US begins new pitch to Muslim world

Close Bush adviser Karen Hughes is touring Egypt, Saudi Arabia, and Turkey.

Karen Hughes, a folksy Texan and longtime confidante of President Bush, has one of the toughest jobs in the US government: convincing the rest of the world, particularly the Arab world, that US policies are in their best interests.

She started her first week as the State Department's top public relations officer with a "listening tour" of Egypt, Saudi Arabia, and Turkey. But she won't have to listen too closely to hear the widespread anger over perceived US arrogance and heavyhandedness - perceptions difficult to undo as she engages with the Middle East for the first time in her career.

While her friendliness was welcomed by Egyptian students, all on US government scholarships, at her only appearance open to the public here, Ms. Hughes signaled the US wouldn't back down from its post-9/11 goals: focus on the war on terror as a global struggle, and emphasis on a lack of understanding of US policy as the reason people are so angry at America.

It's an approach that failed her two predecessors in the job, Charlotte Beers and Margaret Tutwiler, who presided over a huge slide in America's global image, largely due to the war in Iraq.

In 10 countries surveyed in 2000 by Pew, an average of 60 percent of the people had favorable images of the US. By the middle of this year, that average dropped to 40 percent. A Zogby International poll found that 22 percent of Egyptians had a favorable view of the US in 2002. By the end of last year, that number had slipped to 2 percent.

"I'm glad she spoke to us, but I didn't find her answers very convincing,'' says Mary Essam Wases, a business major at American University in Cairo who met with Hughes. "They said they were looking for weapons of mass destruction - well, that was a fake goal. There weren't any. It doesn't mean I agree with Saddam's reign, but I see that the country is worse off than before."

Ms. Wases also shares the common Arab view, confirmed by polling, that America has made the world a more dangerous place. "They want to stop terrorism but they're helping it to spread," she says. Egypt, a close American ally, has experienced three major terrorist attacks in the past year, following a six-year lull.

Though Hughes has acknowledged on her trip that many are frustrated with America's policies, changing tack in that arena is outside of her formal job description. She does, however, have the ear of President Bush, which distinguishes her from her predecessors.

Hughes is a former executive director of the Republican Party in Texas and served as the director of Bush's communications office during his six years as governor and during his 2000 presidential election campaign and also helped write President Bush's autobiography.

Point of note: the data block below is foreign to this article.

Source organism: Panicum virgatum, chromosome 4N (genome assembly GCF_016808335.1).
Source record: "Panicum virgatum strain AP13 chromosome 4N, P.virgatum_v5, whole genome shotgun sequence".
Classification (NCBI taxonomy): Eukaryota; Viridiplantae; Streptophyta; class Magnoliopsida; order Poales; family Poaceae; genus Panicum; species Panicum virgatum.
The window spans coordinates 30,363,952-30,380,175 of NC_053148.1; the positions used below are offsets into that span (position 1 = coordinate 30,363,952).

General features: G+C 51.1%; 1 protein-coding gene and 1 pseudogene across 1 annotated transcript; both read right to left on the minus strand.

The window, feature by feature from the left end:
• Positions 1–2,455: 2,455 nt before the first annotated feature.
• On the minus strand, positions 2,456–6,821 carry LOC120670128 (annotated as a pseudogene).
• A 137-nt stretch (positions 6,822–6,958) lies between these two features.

Yasser Fahmy, an engineer in Cairo, says if he could sit down with Hughes he'd emphasize four things: America should admit invading Iraq was a mistake, set a timetable for withdrawal, reduce support for Israel, and end what he called the "hypocrisy" of calling for democracy while maintaining close ties to dictatorships in the region like Saudi Arabia. "I don't think they really care what we think, but if they do, this is what would improve US standing in the region," he says.

But for now, the Arab world and the US are likely to continue to talk at each other - with Americans most worried about global terrorism, and many Arabs worried that the US is a danger in itself.

Perhaps emblematic of this was the way Hughes returned to terrorism as a threat to Egypt in response to wide-ranging questions from the students who, like most Egyptians, don't share America's level of concern over the issue.

One young man asked what the US expects the students to do when they graduate from the university. Hughes's answer began: "I hope you would speak out against the killing of innocent civilian lives that is so much a part of terrorism today."

When asked what the US could do to help Egypt, she began by talking about President Bush's desire to "spread democracy." She finished her comments by explaining that an absence of freedom in the region, "Led to a malignancy so deep ... that young people would get on an airplane and crash it into innocent people."

When another student asked if she thought the US war in Iraq had ended terrorism, she asked her audience to understand the profound effect 9/11 had on America, finishing up by saying: "The biggest threat to young people here is the prospect that terrorists could get weapons of mass destruction ... so the president made a difficult decision."

Rightly or wrongly, many Arabs see the Iraqi insurgency as a largely nationalist movement, and when Hughes said the insurgency in Iraq "is just killing for killing's sake" during her meeting with the students she struck a wrong chord with many in the audience.

"Wouldn't Americans fight if they were occupied?'' asked another student after the meeting, who asked not to be named.

Nena Rizk, a political science major, says he appreciated Hughes's warmth and "friendliness" but says he worries that America abuses its role as the world's lone superpower.

"America has a very important role in the Middle East, because she's the most powerful country in the world, particularly in the peace process" between Israel and Palestine, he says.

"But she acts in a wrong way - she misuses her position. I think maybe America misunderstands how to use power. She wants to make an example of Iraq and make other countries afraid of her rather than negotiating together."

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